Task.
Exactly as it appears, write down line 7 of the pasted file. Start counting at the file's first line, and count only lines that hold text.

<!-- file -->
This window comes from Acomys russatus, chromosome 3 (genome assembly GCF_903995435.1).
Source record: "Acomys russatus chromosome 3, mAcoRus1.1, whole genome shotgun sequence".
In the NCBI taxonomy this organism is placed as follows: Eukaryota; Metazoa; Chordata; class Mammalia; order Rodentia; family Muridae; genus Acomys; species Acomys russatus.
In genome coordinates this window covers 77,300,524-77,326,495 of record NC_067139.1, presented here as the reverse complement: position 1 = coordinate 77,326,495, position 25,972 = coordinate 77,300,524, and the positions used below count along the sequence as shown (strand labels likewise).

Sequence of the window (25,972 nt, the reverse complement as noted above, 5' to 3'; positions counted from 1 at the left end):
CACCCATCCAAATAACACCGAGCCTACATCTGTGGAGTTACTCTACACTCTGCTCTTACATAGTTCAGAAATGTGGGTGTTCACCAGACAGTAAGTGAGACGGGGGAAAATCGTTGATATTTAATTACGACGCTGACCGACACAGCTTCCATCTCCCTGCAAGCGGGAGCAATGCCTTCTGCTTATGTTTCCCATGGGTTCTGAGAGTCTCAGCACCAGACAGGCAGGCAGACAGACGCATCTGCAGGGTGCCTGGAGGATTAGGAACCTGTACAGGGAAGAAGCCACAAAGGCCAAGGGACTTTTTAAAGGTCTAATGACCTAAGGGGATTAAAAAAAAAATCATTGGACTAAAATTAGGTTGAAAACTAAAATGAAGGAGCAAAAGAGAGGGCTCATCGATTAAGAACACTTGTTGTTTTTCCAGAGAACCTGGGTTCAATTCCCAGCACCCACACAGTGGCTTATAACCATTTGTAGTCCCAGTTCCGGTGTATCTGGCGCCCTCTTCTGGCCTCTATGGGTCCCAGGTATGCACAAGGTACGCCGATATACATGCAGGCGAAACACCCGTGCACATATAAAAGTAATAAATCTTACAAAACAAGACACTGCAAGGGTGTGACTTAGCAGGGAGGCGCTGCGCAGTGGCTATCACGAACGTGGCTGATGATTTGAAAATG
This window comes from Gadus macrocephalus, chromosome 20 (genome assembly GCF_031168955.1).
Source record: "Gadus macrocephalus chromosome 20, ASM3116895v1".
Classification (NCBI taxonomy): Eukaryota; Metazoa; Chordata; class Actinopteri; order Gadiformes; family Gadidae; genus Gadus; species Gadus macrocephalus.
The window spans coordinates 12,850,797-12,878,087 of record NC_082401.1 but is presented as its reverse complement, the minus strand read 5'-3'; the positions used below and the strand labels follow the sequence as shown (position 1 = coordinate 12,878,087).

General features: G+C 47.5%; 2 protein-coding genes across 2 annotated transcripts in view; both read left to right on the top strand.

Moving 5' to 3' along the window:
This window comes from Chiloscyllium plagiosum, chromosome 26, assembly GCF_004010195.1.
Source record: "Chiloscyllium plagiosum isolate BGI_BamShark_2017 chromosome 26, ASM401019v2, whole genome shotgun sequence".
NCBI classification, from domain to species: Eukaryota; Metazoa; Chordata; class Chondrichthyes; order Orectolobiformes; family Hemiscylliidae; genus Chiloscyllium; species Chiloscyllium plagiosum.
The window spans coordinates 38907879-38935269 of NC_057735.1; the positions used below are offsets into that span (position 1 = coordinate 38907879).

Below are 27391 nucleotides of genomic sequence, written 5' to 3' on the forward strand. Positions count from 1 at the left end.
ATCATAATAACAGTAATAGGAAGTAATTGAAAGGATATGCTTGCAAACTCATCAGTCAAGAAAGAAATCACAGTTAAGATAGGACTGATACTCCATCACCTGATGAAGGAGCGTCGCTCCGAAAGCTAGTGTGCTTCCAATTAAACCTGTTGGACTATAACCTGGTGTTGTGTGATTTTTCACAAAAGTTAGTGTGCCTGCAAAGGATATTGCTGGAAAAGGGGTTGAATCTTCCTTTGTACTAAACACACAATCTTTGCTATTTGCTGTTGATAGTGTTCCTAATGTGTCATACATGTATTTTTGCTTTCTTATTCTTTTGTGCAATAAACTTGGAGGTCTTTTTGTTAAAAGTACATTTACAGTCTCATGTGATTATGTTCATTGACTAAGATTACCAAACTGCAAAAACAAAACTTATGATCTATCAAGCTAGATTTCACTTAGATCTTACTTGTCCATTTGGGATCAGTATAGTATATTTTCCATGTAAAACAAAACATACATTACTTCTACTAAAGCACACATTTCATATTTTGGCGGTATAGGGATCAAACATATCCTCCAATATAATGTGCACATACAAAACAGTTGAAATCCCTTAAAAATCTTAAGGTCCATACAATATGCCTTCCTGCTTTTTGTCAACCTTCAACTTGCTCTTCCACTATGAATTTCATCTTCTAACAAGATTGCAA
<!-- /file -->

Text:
This window comes from Gadus macrocephalus, chromosome 20 (genome assembly GCF_031168955.1).